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Lobby wants rich, ICT firms taxed more

NEWS
By Macharia Kamau | December 18th 2018
The National Treasury. [File, Standard]

Lobby groups have played down the recent new tax measures unveiled by Treasury, saying it was unlikely to grow government revenue.

According to the Institute of Public Finance Kenya and the East African Tax and Governance Network (EATGN), the new Income Tax Bill might be unveiled by Cabinet Secretary Henry Rotich sticks to old models of raising revenues that only tend to protect the rich, but are punitive to the poor and small businesses.

The tax lobbies reckoned that Treasury should give poor Kenyans and small and medium enterprises breathing room and instead tax the rich as well as exploring modalities of roping digital companies into the tax bracket.

“It should consider scrapping or at least reviewing Double Taxation Agreement it has with other countries, which are used by global firms in Kenya to dodge taxes,” they said during a tax briefing yesterday.

The Institute of Public Finance Kenya and the East African Tax and Governance Network (EATGN) said the measures proposed in the Income Tax Bill follow a beaten path that has in the past failed to increase the tax base while at the same time being lenient on the rich and punitive on the poor and small businesses.

The Bill proposes a 35 per cent rate of income tax for businesses with a turnover of more than Sh500 million and for those earning more than Sh9 million per year.

James Muraguri chief executive IPF Kenya said these thresholds should be lowered to include firms with annual revenues of more than Sh100 million and individuals with salaries of more than Sh500,000 a month.

“For taxable income exceeding Sh500 million, a rate of 35 per cent will apply. This is an ineffective provision as Kenya does not have a lot of companies that make it to this threshold. Tax legislation in so far as practical should reflect the context within which companies operate in its jurisdiction,” said Muraguri.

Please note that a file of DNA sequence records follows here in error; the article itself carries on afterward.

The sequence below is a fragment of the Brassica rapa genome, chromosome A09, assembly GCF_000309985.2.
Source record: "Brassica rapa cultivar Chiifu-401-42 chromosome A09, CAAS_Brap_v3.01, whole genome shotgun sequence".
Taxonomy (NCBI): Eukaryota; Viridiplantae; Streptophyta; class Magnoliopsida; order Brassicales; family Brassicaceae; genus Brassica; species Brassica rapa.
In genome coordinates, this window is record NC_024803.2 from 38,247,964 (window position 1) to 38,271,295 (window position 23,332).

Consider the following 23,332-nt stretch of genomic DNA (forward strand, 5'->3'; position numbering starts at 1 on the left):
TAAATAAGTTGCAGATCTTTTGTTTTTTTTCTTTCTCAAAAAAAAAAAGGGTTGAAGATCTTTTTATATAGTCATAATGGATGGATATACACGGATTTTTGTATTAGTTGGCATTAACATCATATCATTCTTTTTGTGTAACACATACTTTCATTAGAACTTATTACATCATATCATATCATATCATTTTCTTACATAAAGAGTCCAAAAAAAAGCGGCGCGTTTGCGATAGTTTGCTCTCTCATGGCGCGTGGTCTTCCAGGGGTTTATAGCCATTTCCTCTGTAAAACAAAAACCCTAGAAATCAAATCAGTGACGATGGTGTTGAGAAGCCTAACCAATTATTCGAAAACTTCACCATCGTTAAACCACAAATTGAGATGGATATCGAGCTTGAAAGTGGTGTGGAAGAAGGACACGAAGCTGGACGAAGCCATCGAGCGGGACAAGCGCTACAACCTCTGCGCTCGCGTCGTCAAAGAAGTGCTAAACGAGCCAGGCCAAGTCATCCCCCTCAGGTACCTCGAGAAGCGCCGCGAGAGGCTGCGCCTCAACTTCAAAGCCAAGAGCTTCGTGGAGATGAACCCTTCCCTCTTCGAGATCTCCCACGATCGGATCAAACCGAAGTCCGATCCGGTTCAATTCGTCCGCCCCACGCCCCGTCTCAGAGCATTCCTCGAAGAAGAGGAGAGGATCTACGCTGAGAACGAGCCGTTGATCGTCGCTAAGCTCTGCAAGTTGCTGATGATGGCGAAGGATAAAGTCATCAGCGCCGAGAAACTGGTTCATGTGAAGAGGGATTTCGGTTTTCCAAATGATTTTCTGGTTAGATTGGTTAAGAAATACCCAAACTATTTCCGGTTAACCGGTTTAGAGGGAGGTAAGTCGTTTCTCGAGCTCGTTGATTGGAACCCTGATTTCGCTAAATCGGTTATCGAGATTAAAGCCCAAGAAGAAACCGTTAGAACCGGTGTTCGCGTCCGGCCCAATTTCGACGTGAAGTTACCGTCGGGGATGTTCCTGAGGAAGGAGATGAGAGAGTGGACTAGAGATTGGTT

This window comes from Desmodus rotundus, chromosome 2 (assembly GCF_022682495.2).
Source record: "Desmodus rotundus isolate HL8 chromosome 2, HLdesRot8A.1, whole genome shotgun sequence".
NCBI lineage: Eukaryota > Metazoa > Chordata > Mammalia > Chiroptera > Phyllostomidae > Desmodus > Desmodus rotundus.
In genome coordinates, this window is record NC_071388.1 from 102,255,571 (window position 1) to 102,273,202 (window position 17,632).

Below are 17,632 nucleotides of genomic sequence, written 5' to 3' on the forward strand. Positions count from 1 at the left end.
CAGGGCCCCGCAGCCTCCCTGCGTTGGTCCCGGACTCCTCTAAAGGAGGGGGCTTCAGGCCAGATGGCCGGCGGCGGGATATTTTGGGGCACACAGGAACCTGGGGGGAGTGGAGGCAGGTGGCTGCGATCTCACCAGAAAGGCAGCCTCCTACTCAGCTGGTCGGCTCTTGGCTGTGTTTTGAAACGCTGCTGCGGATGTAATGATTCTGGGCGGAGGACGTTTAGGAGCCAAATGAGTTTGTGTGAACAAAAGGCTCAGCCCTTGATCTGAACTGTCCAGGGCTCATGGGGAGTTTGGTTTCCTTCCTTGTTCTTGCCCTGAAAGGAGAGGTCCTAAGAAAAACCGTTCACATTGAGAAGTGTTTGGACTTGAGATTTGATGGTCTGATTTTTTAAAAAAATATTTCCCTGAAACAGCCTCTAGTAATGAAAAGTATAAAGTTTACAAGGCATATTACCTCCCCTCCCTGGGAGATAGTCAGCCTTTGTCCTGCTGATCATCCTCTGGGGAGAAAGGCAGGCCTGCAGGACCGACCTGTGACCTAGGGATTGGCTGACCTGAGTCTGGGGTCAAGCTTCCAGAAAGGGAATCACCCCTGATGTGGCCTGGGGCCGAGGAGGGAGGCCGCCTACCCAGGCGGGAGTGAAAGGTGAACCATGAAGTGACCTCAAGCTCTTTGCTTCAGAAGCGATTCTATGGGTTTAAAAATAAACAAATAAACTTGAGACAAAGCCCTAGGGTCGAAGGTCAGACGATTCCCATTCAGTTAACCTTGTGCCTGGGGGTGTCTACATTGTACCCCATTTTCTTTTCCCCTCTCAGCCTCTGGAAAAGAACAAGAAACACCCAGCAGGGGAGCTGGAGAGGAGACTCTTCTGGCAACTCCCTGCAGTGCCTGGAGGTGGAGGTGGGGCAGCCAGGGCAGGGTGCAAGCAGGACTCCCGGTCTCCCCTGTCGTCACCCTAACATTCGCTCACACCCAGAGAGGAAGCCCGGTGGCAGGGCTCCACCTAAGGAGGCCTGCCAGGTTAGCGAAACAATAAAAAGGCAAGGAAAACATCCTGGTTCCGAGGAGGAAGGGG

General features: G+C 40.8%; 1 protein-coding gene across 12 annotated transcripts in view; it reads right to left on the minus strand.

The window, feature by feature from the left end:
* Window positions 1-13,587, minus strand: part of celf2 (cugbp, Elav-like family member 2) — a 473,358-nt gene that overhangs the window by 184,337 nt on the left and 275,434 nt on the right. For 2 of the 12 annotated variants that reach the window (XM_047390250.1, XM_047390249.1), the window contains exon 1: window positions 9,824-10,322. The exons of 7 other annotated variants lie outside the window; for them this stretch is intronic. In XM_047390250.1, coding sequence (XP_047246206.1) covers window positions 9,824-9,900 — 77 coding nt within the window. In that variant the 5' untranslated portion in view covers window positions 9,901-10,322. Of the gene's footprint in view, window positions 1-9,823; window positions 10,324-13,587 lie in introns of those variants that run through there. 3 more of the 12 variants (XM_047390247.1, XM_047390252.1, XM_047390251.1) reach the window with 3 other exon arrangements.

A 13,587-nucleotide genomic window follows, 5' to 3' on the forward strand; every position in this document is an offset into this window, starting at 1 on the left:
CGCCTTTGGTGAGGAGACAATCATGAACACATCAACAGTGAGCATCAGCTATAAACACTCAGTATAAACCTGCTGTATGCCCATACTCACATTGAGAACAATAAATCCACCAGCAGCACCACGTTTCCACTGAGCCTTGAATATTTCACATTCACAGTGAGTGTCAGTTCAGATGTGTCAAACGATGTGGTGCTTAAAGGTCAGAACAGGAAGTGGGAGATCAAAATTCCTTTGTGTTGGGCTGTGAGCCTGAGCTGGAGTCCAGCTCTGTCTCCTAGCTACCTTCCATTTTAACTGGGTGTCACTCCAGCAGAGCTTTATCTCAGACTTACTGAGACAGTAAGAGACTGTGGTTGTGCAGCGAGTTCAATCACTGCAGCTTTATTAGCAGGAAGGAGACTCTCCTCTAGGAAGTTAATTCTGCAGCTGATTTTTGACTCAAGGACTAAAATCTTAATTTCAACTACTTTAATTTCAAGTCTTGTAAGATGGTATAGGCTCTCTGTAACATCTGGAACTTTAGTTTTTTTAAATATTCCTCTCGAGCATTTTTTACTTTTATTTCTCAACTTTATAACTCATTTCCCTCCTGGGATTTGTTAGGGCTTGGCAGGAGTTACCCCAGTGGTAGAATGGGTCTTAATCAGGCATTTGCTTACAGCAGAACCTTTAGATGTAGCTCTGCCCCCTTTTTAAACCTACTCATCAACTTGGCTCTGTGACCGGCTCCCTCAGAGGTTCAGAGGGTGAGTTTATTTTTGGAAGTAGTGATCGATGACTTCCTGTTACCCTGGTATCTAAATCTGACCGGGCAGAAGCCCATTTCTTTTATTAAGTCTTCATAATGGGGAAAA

Accordingly, it is recommended that the threshold of Sh500 million be lowered to at least Sh100 million to ensure there is a higher tax collection from those earning more and generate available revenue to limit the growing debt crisis, he said. “The higher rate of tax at 35 per cent that is proposed to be imposed upon any individual earning more than Sh9 million per annum (Sh750,000 per month) results in a very narrow tax base or none at all,” noted Muraguri.

“The taxpayer pool earning this stipulated amount is supposedly only a handful and that does not translate in any tax at all. The 35 per cent rate should instead apply to any individual earning Sh500 000 per month.”

In the Income Tax Bill, Treasury also fails to make proposals on how it will go about taxing Internet-based firms. There has been a proliferation of online firms offering various services that have resisted regulation such as taxi-hailing apps Uber and Taxify and lending apps Branch and Tala.

“The tax base has not fully been exploited by the Income Tax Bill due to a disconnect between technology taxation and sustainable revenue mobilisation… a tax system should respond to emerging market trends,” said Leonard Wanayama of EATGN.

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